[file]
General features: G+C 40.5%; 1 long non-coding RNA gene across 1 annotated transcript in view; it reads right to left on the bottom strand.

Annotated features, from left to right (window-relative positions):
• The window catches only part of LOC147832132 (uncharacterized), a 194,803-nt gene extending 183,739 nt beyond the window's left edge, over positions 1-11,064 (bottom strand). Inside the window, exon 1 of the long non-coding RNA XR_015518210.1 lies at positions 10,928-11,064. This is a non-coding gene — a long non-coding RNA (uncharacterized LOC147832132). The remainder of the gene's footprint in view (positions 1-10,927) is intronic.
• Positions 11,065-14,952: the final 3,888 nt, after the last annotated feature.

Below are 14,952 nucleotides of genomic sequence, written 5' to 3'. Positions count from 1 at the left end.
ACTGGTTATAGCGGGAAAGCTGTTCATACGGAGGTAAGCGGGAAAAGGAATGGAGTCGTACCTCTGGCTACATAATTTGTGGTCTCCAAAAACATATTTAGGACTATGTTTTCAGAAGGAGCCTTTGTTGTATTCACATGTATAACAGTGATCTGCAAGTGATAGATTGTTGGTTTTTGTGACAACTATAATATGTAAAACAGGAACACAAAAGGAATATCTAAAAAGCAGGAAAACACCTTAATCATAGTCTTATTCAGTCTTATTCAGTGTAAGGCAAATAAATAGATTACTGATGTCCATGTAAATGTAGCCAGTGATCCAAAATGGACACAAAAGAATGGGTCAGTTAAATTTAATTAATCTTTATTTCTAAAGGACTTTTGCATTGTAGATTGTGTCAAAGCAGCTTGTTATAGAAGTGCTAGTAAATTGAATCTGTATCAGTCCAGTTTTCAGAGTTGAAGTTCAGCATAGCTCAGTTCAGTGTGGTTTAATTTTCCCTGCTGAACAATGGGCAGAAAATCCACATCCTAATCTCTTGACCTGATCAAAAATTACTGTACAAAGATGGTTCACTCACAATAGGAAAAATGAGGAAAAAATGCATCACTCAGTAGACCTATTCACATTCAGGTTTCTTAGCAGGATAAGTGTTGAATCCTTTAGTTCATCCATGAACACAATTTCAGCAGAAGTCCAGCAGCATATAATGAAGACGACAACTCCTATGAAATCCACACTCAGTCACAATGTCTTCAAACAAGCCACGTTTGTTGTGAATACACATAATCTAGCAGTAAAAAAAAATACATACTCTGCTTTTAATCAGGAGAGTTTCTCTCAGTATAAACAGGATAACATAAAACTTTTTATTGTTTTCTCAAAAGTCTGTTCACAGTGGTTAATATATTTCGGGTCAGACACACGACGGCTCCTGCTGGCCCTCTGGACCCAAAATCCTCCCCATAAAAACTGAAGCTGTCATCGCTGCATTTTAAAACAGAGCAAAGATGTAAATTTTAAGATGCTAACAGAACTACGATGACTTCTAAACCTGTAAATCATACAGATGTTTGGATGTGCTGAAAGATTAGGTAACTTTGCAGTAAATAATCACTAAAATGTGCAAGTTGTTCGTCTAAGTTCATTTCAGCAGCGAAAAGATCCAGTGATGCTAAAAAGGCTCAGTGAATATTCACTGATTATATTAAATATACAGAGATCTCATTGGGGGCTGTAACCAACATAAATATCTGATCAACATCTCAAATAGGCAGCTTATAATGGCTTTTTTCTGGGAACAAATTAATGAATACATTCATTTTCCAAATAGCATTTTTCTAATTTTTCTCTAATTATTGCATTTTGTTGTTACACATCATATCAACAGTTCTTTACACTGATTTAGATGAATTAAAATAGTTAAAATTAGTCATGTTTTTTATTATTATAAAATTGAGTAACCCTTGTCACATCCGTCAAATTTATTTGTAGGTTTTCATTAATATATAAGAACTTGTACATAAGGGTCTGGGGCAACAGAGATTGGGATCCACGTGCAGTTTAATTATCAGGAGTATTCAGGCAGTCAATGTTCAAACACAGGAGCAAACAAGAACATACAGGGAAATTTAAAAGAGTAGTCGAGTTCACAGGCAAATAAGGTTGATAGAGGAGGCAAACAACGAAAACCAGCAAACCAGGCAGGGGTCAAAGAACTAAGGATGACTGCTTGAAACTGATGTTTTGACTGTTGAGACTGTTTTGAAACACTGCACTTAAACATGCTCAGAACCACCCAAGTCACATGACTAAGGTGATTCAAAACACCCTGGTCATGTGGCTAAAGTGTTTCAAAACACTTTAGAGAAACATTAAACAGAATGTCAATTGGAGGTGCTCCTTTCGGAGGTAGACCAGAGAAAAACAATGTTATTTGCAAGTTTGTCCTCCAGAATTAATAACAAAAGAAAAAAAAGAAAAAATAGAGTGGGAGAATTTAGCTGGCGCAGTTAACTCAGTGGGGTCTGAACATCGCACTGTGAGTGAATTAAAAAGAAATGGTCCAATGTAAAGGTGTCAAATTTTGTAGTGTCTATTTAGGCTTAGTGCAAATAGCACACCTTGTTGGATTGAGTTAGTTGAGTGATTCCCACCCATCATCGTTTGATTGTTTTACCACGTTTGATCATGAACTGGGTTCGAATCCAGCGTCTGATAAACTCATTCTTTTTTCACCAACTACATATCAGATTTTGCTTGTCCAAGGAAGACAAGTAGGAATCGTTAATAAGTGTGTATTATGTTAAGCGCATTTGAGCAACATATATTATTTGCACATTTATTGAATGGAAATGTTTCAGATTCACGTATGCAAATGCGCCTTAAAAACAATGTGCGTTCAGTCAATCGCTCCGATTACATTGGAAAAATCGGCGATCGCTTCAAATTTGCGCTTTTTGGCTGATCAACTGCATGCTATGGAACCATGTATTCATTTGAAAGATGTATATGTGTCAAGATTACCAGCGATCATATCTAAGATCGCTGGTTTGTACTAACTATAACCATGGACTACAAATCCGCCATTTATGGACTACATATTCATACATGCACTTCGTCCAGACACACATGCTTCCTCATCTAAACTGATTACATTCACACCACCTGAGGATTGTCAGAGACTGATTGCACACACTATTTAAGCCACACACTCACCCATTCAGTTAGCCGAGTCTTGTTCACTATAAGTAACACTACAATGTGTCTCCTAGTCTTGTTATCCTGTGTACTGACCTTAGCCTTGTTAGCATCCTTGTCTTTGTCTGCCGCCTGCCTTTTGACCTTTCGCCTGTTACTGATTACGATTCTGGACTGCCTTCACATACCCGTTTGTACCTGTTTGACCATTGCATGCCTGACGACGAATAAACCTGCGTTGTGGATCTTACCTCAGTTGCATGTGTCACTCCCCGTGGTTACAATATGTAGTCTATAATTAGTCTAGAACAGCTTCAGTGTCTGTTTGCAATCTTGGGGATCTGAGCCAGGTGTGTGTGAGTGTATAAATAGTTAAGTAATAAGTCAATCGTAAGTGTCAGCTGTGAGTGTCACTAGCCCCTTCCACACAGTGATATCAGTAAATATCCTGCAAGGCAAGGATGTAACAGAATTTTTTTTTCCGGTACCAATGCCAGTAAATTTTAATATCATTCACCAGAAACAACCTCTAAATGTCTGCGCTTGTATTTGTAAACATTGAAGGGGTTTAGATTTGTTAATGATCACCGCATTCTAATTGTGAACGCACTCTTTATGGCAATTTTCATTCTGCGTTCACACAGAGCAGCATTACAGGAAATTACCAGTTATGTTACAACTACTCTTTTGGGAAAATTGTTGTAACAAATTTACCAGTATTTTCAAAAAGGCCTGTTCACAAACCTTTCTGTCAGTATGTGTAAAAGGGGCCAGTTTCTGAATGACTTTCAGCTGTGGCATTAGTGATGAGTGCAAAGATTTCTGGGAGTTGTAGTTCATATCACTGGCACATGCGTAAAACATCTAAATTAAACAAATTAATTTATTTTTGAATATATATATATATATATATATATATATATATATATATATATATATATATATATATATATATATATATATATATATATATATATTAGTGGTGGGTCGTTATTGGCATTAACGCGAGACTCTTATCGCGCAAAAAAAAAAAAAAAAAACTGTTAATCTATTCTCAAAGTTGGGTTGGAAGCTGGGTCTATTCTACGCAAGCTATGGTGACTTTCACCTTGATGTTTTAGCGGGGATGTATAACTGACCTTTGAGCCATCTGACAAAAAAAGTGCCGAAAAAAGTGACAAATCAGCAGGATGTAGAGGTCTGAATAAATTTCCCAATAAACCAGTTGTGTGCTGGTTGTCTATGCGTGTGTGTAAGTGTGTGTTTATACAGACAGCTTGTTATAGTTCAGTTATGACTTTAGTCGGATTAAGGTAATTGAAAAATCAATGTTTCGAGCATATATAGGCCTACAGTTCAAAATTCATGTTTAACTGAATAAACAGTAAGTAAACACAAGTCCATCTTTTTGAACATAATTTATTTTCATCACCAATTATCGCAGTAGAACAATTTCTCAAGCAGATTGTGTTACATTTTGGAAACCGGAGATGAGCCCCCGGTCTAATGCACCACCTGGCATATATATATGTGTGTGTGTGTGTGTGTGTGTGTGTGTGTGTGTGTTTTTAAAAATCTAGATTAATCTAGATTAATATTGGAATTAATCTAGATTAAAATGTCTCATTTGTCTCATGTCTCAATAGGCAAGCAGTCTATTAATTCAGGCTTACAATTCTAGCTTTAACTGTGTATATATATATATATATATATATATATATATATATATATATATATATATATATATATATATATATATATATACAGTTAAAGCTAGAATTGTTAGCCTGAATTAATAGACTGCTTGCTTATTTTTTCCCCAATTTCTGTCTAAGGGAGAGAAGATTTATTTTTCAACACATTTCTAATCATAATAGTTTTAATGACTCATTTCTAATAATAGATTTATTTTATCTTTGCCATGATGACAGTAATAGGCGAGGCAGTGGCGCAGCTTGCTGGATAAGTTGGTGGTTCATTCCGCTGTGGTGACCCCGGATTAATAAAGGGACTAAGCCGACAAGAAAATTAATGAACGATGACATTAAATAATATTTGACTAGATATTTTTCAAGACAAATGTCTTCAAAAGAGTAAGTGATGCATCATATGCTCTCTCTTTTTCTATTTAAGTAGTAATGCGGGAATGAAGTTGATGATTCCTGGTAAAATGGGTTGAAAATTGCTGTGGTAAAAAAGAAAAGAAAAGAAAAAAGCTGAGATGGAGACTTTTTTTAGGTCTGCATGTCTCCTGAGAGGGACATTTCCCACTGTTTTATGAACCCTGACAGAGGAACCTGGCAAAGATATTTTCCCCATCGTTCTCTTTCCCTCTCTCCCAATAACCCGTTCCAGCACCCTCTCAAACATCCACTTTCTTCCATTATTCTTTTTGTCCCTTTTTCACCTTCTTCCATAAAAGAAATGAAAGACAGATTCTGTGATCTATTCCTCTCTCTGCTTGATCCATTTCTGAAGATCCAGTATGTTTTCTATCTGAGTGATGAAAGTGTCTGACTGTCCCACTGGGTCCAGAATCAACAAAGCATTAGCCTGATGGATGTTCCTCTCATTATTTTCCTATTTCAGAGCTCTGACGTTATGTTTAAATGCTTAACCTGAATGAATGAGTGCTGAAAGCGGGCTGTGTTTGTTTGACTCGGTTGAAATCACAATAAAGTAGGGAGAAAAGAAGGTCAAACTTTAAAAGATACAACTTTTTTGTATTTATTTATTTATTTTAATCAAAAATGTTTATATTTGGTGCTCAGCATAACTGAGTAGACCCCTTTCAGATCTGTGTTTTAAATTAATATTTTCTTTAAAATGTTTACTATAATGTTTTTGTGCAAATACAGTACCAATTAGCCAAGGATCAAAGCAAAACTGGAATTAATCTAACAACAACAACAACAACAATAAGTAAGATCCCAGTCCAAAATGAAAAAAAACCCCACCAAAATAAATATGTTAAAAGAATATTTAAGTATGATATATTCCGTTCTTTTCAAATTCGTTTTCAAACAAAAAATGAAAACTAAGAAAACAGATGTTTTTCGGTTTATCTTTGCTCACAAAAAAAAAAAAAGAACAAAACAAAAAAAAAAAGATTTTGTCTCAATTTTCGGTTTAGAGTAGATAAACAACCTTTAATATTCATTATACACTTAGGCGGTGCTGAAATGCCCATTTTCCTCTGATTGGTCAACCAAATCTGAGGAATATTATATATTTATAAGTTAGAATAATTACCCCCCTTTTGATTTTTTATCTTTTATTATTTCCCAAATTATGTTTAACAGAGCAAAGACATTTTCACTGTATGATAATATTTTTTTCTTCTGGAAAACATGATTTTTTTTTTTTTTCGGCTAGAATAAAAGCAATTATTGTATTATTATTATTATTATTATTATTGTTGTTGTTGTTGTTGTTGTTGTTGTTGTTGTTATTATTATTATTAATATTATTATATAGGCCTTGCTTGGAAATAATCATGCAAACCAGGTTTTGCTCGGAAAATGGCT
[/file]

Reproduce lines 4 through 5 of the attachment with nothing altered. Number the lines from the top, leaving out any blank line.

• Positions 11,065-14,952: the final 3,888 nt, after the last annotated feature.

Below are 14,952 nucleotides of genomic sequence, written 5' to 3'. Positions count from 1 at the left end.